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developer:vbslooping [2015/09/14] (current)
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 +====== VBScript Looping ======
 +> **Developer:​** [[developer:​rhinoscript|RhinoScript]]
 +> **Summary:​** //Overview of looping through VBScript code.//
 +
 +=====See Also=====
 +[[developer:​vbsfundamentals|VBScript Fundamentals]]
 +
 +=====Overview=====
 +
 +Looping allows you to run a group of statements repeatedly. Some loops repeat statements until a condition is **False**; others repeat statements until a condition is **True**. There are also loops that repeat statements a specific number of times.
 +
 +The following looping statements are available in VBScript:
 +
 +  * **Do...Loop**:​ Loops while or until a condition is True.
 +  * **While...Wend**:​ Loops while a condition is True.
 +  * **For...Next**:​ Uses a counter to run statements a specified number of times.
 +  * **For Each...Next**:​ Repeats a group of statements for each item in a collection or each element of an array.
 +
 +=====Using Do Loops=====
 +
 +You can use **Do...Loop** statements to run a block of statements an indefinite number of times. The statements are repeated either while a condition is **True** or until a condition becomes **True**.
 +
 +=====Repeating Statements While a Condition is True=====
 +
 +Use the **While** keyword to check a condition in a **Do...Loop** statement. You can check the condition before you enter the loop (as shown in the following //​ChkFirstWhile//​ example), or you can check it after the loop has run at least once (as shown in the //​ChkLastWhile//​ example). In the //​ChkFirstWhile//​ procedure, if //myNum// is set to 9 instead of 20, the statements inside the loop will never run. In the //​ChkLastWhile//​ procedure, the statements inside the loop run only once because the condition is already **False**.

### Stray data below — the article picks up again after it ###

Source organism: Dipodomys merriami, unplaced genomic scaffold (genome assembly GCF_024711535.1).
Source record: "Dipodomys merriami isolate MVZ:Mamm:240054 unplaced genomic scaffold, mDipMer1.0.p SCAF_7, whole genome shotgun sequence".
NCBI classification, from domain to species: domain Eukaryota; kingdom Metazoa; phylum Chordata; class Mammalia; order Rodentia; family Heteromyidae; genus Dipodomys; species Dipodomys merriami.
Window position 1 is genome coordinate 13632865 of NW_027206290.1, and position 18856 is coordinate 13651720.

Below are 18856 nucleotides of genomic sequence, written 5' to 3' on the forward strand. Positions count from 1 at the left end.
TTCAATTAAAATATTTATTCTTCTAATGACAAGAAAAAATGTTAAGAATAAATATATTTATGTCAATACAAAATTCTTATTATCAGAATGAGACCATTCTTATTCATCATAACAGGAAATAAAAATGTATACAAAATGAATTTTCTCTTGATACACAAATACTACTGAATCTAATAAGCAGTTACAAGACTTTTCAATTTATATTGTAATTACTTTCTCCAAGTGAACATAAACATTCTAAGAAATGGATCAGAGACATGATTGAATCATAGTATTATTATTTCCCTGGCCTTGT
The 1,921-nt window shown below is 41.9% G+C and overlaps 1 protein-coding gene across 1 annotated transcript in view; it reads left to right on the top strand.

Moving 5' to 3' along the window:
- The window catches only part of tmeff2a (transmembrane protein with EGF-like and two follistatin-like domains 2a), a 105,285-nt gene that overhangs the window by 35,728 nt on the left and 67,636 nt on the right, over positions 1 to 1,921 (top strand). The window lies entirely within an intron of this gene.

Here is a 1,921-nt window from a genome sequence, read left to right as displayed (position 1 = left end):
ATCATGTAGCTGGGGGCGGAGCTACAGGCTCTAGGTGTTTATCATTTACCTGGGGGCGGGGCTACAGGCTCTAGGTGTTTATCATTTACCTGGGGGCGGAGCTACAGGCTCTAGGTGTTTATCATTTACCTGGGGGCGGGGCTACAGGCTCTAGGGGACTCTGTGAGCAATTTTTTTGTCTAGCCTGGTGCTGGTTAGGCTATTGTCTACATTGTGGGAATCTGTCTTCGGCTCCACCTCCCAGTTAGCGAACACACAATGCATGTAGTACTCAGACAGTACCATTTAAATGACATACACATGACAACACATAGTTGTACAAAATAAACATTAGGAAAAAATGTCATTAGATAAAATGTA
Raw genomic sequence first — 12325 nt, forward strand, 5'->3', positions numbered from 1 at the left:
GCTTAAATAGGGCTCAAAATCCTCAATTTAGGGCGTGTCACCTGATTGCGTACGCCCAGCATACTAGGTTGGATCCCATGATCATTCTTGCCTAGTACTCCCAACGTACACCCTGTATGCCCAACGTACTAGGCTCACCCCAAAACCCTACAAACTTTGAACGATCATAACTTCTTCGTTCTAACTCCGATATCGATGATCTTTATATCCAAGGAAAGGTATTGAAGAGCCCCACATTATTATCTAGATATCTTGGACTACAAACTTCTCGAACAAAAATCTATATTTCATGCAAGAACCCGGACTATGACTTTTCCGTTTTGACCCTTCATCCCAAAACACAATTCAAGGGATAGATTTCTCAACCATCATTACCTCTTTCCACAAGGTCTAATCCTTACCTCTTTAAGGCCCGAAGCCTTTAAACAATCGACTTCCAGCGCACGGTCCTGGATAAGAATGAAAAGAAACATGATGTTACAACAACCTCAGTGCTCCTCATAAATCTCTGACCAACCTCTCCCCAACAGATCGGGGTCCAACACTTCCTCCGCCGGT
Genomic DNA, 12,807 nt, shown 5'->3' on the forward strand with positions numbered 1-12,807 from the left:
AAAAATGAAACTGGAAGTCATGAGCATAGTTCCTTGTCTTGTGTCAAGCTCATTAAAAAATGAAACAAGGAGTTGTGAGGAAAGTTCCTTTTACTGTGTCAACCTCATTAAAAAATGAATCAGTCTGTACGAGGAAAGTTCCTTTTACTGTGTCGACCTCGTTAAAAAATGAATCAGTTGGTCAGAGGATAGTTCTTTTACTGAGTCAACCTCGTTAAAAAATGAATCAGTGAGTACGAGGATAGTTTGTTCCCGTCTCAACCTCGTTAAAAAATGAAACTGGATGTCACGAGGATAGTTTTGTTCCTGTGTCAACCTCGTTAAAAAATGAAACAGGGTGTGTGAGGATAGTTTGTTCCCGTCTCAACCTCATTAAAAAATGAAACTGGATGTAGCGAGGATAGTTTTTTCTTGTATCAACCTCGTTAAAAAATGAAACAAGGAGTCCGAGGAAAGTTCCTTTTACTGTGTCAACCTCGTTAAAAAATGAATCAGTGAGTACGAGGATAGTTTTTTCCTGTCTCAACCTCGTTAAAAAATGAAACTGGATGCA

+
 +<code vb>
 + Sub ChkFirstWhile()
 +   Dim counter, myNum
 +   ​counter = 0
 +   myNum = 20
 +   Do While myNum > 10
 +     myNum = myNum - 1
 +     ​counter = counter + 1
 +   Loop
 +   ​MsgBox "The loop made " & counter & " repetitions."​
 + End Sub
 +
 + Sub ChkLastWhile()
 +   Dim counter, myNum
 +   ​counter = 0
 +   myNum = 9
 +   Do
 +     myNum = myNum - 1
 +     ​counter = counter + 1
 +   Loop While myNum > 10
 +   ​MsgBox "The loop made " & counter & " repetitions."​
 + End Sub
 +</​code> ​  
 +
 +=====Repeating a Statement Until a Condition Becomes True=====
 +
 +There are two ways to use the **Until** keyword to check a condition in a **Do...Loop** statement. You can check the condition before you enter the loop (as shown in the following //​ChkFirstUntil//​ example), or you can check it after the loop has run at least once (as shown in the //​ChkLastUntil//​ example). As long as the condition is **False**, the looping occurs.
 +
 +<code vb>
 + Sub ChkFirstUntil()
 +   Dim counter, myNum
 +   ​counter = 0
 +   myNum = 20
 +   Do Until myNum = 10
 +     myNum = myNum - 1
 +     ​counter = counter + 1
 +   Loop
 +   ​MsgBox "The loop made " & counter & " repetitions."​
 + End Sub
 +
 + Sub ChkLastUntil()
 +   Dim counter, myNum
 +   ​counter = 0
 +   myNum = 1
 +   Do
 +     myNum = myNum + 1
 +     ​counter = counter + 1
 +   Loop Until myNum = 10
 +   ​MsgBox "The loop made " & counter & " repetitions."​
 + End Sub
 +</​code> ​  
 +
 +=====Exiting a Do...Loop Statement from Inside the Loop=====
 +
 +You can exit a **Do...Loop** by using the **Exit Do** statement. Because you usually want to exit only in certain situations, such as to avoid an endless loop, you should use the **Exit Do** statement in the **True** statement block of an **If...Then...Else** statement. If the condition is **False**, the loop runs as usual.